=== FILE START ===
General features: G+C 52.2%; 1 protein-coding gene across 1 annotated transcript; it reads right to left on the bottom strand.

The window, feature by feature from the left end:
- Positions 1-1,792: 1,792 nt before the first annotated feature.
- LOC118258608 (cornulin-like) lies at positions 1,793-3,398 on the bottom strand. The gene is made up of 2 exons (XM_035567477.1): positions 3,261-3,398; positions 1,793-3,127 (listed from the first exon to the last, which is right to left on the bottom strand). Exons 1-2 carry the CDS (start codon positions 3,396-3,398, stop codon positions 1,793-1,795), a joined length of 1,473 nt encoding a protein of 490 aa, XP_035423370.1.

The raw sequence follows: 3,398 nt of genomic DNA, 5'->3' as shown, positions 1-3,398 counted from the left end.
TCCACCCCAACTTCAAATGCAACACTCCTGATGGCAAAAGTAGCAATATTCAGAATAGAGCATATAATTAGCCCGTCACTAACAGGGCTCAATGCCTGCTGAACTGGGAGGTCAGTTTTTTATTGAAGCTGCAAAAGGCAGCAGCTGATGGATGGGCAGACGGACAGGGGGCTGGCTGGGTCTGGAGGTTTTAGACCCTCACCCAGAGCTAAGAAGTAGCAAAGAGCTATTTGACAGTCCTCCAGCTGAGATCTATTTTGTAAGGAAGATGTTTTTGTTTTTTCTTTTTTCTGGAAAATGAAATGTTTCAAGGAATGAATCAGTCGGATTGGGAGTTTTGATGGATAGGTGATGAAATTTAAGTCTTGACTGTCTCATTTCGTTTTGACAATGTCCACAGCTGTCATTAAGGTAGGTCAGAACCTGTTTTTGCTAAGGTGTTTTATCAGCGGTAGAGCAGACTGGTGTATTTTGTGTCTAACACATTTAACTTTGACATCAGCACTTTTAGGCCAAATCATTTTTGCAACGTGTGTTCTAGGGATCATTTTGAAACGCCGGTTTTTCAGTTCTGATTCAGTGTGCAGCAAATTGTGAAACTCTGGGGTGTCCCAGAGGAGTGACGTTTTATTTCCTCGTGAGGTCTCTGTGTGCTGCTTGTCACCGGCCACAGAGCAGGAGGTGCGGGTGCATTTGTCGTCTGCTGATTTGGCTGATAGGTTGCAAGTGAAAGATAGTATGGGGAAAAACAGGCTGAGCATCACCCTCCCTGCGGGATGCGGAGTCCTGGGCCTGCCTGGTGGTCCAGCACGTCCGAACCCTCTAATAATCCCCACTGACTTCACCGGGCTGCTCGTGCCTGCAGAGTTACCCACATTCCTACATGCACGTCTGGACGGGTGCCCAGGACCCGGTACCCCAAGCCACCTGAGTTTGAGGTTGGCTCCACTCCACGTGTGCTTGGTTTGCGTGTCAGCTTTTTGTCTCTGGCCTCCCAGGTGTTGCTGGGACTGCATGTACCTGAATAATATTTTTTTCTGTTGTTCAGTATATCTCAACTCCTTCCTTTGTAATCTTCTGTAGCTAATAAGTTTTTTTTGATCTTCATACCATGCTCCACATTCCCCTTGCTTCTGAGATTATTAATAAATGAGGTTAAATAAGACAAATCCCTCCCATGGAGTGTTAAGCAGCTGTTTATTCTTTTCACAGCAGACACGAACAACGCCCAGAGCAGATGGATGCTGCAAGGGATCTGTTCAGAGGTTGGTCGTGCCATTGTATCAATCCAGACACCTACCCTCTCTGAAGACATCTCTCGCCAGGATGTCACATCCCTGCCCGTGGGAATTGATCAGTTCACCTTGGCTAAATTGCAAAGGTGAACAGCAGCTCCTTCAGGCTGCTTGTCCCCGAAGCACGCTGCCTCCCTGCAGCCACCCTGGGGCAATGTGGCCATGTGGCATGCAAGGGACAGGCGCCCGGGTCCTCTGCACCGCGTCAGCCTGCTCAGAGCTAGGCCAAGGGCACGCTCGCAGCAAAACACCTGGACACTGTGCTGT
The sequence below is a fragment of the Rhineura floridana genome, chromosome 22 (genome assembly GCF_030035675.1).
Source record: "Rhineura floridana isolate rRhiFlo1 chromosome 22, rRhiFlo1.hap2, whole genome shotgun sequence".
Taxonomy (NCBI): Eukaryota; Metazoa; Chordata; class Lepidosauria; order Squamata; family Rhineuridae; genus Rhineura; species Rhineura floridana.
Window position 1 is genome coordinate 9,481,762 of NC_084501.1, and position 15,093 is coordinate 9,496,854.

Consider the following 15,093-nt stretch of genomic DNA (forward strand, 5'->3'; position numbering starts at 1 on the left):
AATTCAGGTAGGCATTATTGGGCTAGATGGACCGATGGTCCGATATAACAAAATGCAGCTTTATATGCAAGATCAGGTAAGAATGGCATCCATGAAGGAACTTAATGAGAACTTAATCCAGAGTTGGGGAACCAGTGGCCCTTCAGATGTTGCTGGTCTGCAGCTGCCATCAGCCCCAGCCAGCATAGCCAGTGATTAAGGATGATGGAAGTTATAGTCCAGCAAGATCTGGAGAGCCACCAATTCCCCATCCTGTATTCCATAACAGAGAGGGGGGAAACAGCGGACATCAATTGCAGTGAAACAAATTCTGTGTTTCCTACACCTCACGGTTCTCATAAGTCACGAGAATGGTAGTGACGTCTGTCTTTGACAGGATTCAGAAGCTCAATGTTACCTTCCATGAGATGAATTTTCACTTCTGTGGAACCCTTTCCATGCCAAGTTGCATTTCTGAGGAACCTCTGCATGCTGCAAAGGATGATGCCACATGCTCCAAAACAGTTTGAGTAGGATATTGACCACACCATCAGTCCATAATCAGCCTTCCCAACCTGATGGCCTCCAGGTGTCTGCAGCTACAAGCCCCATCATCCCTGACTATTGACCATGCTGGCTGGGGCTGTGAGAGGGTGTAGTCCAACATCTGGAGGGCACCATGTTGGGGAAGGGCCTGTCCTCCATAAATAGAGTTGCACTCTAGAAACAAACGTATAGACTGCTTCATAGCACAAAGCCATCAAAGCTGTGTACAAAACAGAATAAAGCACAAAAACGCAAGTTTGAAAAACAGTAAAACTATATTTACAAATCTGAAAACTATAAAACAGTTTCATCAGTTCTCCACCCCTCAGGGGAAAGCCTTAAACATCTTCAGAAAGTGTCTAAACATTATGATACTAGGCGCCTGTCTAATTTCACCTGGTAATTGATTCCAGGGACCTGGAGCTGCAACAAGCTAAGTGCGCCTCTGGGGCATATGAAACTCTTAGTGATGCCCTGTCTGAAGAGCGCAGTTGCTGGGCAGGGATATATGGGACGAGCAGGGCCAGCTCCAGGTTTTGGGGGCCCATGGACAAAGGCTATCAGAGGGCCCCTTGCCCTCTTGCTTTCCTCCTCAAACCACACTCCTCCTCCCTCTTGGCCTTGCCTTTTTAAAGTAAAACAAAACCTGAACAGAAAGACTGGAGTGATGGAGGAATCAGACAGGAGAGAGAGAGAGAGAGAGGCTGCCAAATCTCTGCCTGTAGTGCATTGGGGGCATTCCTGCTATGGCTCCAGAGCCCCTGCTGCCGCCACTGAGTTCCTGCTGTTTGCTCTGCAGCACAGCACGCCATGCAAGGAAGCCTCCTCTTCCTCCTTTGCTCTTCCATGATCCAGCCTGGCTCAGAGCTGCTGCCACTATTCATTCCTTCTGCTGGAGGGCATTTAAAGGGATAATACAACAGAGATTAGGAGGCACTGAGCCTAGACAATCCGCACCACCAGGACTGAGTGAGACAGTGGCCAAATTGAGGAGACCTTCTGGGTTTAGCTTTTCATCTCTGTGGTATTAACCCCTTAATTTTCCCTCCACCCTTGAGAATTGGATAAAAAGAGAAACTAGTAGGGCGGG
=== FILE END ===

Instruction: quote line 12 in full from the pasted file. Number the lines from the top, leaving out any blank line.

AATTCAGGTAGGCATTATTGGGCTAGATGGACCGATGGTCCGATATAACAAAATGCAGCTTTATATGCAAGATCAGGTAAGAATGGCATCCATGAAGGAACTTAATGAGAACTTAATCCAGAGTTGGGGAACCAGTGGCCCTTCAGATGTTGCTGGTCTGCAGCTGCCATCAGCCCCAGCCAGCATAGCCAGTGATTAAGGATGATGGAAGTTATAGTCCAGCAAGATCTGGAGAGCCACCAATTCCCCATCCTGTATTCCATAACAGAGAGGGGGGAAACAGCGGACATCAATTGCAGTGAAACAAATTCTGTGTTTCCTACACCTCACGGTTCTCATAAGTCACGAGAATGGTAGTGACGTCTGTCTTTGACAGGATTCAGAAGCTCAATGTTACCTTCCATGAGATGAATTTTCACTTCTGTGGAACCCTTTCCATGCCAAGTTGCATTTCTGAGGAACCTCTGCATGCTGCAAAGGATGATGCCACATGCTCCAAAACAGTTTGAGTAGGATATTGACCACACCATCAGTCCATAATCAGCCTTCCCAACCTGATGGCCTCCAGGTGTCTGCAGCTACAAGCCCCATCATCCCTGACTATTGACCATGCTGGCTGGGGCTGTGAGAGGGTGTAGTCCAACATCTGGAGGGCACCATGTTGGGGAAGGGCCTGTCCTCCATAAATAGAGTTGCACTCTAGAAACAAACGTATAGACTGCTTCATAGCACAAAGCCATCAAAGCTGTGTACAAAACAGAATAAAGCACAAAAACGCAAGTTTGAAAAACAGTAAAACTATATTTACAAATCTGAAAACTATAAAACAGTTTCATCAGTTCTCCACCCCTCAGGGGAAAGCCTTAAACATCTTCAGAAAGTGTCTAAACATTATGATACTAGGCGCCTGTCTAATTTCACCTGGTAATTGATTCCAGGGACCTGGAGCTGCAACAAGCTAAGTGCGCCTCTGGGGCATATGAAACTCTTAGTGATGCCCTGTCTGAAGAGCGCAGTTGCTGGGCAGGGATATATGGGACGAGCAGGGCCAGCTCCAGGTTTTGGGGGCCCATGGACAAAGGCTATCAGAGGGCCCCTTGCCCTCTTGCTTTCCTCCTCAAACCACACTCCTCCTCCCTCTTGGCCTTGCCTTTTTAAAGTAAAACAAAACCTGAACAGAAAGACTGGAGTGATGGAGGAATCAGACAGGAGAGAGAGAGAGAGAGAGGCTGCCAAATCTCTGCCTGTAGTGCATTGGGGGCATTCCTGCTATGGCTCCAGAGCCCCTGCTGCCGCCACTGAGTTCCTGCTGTTTGCTCTGCAGCACAGCACGCCATGCAAGGAAGCCTCCTCTTCCTCCTTTGCTCTTCCATGATCCAGCCTGGCTCAGAGCTGCTGCCACTATTCATTCCTTCTGCTGGAGGGCATTTAAAGGGATAATACAACAGAGATTAGGAGGCACTGAGCCTAGACAATCCGCACCACCAGGACTGAGTGAGACAGTGGCCAAATTGAGGAGACCTTCTGGGTTTAGCTTTTCATCTCTGTGGTATTAACCCCTTAATTTTCCCTCCACCCTTGAGAATTGGATAAAAAGAGAAACTAGTAGGGCGGG